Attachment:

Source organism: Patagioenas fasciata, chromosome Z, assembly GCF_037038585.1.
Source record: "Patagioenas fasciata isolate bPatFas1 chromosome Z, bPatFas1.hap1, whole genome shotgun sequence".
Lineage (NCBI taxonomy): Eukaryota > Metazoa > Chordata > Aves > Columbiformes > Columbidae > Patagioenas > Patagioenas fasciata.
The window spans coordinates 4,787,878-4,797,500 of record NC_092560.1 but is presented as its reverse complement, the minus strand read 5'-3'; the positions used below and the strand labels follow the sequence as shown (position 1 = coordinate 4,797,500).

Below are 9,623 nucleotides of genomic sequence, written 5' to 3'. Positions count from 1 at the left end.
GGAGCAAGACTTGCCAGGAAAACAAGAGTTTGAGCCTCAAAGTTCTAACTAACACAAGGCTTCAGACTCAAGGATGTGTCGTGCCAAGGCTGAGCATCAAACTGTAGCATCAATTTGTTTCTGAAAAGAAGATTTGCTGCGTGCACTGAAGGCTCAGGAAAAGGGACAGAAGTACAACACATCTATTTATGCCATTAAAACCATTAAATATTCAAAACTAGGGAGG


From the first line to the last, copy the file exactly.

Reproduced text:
Source organism: Patagioenas fasciata, chromosome Z, assembly GCF_037038585.1.
Source record: "Patagioenas fasciata isolate bPatFas1 chromosome Z, bPatFas1.hap1, whole genome shotgun sequence".
Lineage (NCBI taxonomy): Eukaryota > Metazoa > Chordata > Aves > Columbiformes > Columbidae > Patagioenas > Patagioenas fasciata.
The window spans coordinates 4,787,878-4,797,500 of record NC_092560.1 but is presented as its reverse complement, the minus strand read 5'-3'; the positions used below and the strand labels follow the sequence as shown (position 1 = coordinate 4,797,500).

Below are 9,623 nucleotides of genomic sequence, written 5' to 3'. Positions count from 1 at the left end.
GGAGCAAGACTTGCCAGGAAAACAAGAGTTTGAGCCTCAAAGTTCTAACTAACACAAGGCTTCAGACTCAAGGATGTGTCGTGCCAAGGCTGAGCATCAAACTGTAGCATCAATTTGTTTCTGAAAAGAAGATTTGCTGCGTGCACTGAAGGCTCAGGAAAAGGGACAGAAGTACAACACATCTATTTATGCCATTAAAACCATTAAATATTCAAAACTAGGGAGG